# Homework Help: Electric field on point charge

1. Sep 26, 2008

### gnarkil

1. The problem statement, all variables and given/known data

what is the electric field at point A (0,12) if there is charge c of 8*10^-9 coulombs at (16,0) and a charge d of 6*10^-9 coulombs at (-9,0)
determine x and y components of electric field (see diagram)

2. Relevant equations

electric field e = kq/r^2 where k is 9*10^9, q is charge, r is distance from point

3. The attempt at a solution

x components:
e_c = [(9*10^9)(8*10^-9)/(sqrt(16^2 + 12^2)^2 ]sin(phi)
= [(9*10^9)(8*10^-9)/(sqrt(16^2 + 12^2)^2 ] * [ 16 /(sqrt(16^2 + 12^2))]
= [(9*10^9)(8*10^-9)(16)] / [(16^2 + 12^2)^(3/2)]
= 0.144 newtons/coulomb

e_d = [(9*10^9)(6*10^-9)/(sqrt(9^2 + 12^2)^2 ]sin(theta)
= [(9*10^9)(6*10^-9)/(sqrt(9^2 + 12^2)^2 ] * [ 9 /(sqrt(9^2 + 12^2))]
= [(9*10^9)(6*10^-9)(9)] / [(9^2 + 12^2)^(3/2)]
= 0.144 newtons/coulomb

y components:
e_c = [(9*10^9)(8*10^-9)/(sqrt(16^2 + 12^2)^2 ]cos(phi)
= [(9*10^9)(8*10^-9)/(sqrt(16^2 + 12^2)^2 ] * [ 12 /(sqrt(16^2 + 12^2))]
= [(9*10^9)(8*10^-9)(12)] / [(16^2 + 12^2)^(3/2)]
= 0.108 newtons/coulomb

e_d = [(9*10^9)(6*10^-9)/(sqrt(9^2 + 12^2)^2 ]cos(theta)
= [(9*10^9)(6*10^-9)/(sqrt(9^2 + 12^2)^2 ] * [ 12 /(sqrt(9^2 + 12^2))]
= [(9*10^9)(6*10^-9)(12)] / [(9^2 + 12^2)^(3/2)]
= 0.192 newtons/coulomb

net electric force components:
x = 0.144+0.144 = 0.288 newtons/coulomb
y = 0.108+0.192 = 0.300 newtons/coulomb

my net components are wrong. why?

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2. Sep 26, 2008

### Nabeshin

Your work is a little strange here in that you first find the vectors, and then component-ize them. I can't see your picture so I'm thinking you might have gotten an angle wrong.

You could try simply solving for the compoents without the general vector by saying in the y component both charges are 12 units away and in the x they are 16 and 9 respectively. This should help to minimize mistakes, just make sure to keep track of signs.

3. Sep 27, 2008

### gnarkil

i don't think i got the angles wrong, if you look at the diagram, is the way i calculated them the wrong way? will it affect the final answer?

4. Sep 27, 2008

### hage567

One thing I notice is that you added your x components. I think the x component due to charge C and the x component due to charge D are NOT pointing in the same direction. I don't know if that makes it right but I just thought I'd mention it so you could check it out.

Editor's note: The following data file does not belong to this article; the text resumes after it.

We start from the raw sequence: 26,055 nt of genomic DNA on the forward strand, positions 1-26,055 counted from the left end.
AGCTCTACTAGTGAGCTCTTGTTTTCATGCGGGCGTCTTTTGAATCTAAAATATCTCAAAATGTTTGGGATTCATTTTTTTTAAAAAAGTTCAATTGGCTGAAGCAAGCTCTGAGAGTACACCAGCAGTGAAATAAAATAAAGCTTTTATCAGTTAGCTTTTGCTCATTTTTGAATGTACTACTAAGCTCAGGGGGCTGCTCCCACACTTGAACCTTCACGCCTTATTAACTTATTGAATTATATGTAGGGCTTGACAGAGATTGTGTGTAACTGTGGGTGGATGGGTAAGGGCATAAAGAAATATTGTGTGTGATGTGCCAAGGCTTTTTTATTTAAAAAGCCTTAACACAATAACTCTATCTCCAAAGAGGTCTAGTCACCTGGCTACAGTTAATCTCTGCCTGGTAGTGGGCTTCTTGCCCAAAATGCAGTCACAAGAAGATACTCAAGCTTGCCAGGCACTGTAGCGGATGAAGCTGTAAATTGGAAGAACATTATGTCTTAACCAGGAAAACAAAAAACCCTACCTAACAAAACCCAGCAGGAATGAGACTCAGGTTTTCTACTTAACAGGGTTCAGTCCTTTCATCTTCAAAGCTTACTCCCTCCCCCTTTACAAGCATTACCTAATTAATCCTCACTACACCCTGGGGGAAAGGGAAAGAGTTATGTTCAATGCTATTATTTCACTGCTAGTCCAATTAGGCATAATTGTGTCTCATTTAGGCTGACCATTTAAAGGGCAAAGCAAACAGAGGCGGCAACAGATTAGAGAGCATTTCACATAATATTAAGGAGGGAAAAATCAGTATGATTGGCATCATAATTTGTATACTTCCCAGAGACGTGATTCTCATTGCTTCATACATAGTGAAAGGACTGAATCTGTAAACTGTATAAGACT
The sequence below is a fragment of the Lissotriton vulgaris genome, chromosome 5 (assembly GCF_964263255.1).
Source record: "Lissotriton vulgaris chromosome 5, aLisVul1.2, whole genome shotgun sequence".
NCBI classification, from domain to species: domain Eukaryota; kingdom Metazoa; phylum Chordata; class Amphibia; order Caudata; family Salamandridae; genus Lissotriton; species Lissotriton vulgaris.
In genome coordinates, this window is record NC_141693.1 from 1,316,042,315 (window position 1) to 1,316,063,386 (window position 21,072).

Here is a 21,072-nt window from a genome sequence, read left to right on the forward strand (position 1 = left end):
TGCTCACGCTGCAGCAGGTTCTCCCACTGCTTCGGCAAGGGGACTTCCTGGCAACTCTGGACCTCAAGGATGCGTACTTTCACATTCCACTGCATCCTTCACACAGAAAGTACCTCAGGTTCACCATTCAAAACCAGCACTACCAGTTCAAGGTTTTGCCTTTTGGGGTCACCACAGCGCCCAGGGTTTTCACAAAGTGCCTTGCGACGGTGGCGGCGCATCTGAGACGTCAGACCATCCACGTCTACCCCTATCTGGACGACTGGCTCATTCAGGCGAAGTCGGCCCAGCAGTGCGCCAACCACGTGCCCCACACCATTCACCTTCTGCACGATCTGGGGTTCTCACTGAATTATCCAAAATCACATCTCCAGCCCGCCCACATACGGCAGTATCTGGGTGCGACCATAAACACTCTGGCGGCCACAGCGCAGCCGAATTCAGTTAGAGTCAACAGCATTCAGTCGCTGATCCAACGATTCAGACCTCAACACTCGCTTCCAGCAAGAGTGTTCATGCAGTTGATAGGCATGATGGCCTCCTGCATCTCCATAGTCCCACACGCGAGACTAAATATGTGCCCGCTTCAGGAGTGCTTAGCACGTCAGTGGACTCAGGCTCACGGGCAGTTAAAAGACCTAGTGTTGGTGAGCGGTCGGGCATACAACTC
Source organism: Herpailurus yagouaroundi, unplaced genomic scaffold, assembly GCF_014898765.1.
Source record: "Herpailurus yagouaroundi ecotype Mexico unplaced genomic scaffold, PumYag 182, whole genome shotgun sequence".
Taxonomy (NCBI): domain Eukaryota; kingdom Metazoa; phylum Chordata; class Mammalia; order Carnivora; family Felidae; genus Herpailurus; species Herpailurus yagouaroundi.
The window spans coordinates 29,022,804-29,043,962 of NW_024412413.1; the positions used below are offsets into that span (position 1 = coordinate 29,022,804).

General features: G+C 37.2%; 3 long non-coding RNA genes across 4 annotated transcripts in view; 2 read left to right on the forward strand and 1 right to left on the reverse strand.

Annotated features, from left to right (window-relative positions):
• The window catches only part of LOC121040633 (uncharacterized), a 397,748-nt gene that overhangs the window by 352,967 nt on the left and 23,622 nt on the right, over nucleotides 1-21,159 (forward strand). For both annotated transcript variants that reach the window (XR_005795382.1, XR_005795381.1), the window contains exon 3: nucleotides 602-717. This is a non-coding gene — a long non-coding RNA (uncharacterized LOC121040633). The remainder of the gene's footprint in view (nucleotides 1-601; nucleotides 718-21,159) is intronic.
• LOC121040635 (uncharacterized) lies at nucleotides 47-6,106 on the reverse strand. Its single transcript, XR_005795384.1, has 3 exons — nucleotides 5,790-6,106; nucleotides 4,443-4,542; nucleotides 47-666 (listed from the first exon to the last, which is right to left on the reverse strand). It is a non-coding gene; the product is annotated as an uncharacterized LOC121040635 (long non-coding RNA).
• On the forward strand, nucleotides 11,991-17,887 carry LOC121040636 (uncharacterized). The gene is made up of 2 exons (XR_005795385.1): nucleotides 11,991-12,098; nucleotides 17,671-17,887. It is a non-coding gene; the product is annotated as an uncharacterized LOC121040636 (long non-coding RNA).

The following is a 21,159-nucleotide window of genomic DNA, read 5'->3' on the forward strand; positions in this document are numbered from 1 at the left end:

5. Sep 27, 2008

### gnarkil

it seems both my net components are wrong. isn't the problem asking for the net components, therefore wouldn't i just add them regardless of direction?

6. Sep 27, 2008

### hage567

They are vectors, though. You are trying to find the net electric field at that point due to both charges. If the x component vectors act in opposite directions, you subtract them, they don't add up.

7. Sep 28, 2008

### gnarkil

so i should be subtracting vectors then? how do i know which vector component is the positive one, is it based on magnitude?

8. Sep 28, 2008

### scrplyr

using the vectors at point A -going upward (use A as the origin), the vector e_c is in the negative x-direction and positive y-direction. e_d is in the positive x, positive y. change your signs according to the directions, and that should change your answer for e_net(x). your net electric field in the y-direction is right.

9. Sep 28, 2008

### gnarkil

thanks for clarifying how to get the directions, i didn't even think to look at it that way, really cleared up things for me

so if i change the direction (signs) of my vectors and re-sum them i should get the answer i am looking for? are my original calculations, ignoring direction, correct?

so:

x components:
e_c = -0.144 newtons/coulomb
e_d = + 0.144 newtons/coulomb

y components:
e_c = + 0.108 newtons/coulomb
e_d = + 0.192 newtons/coulomb

is that correct now?

so net components
x = -0.144 + 0.144 = 0 newtons/coulomb
y = +0.108 + 0.192 = 0.300 newtons/coulomb

10. Sep 28, 2008

### scrplyr

yup, thats the right answer =)

11. Sep 29, 2008

### gnarkil

thanks it was right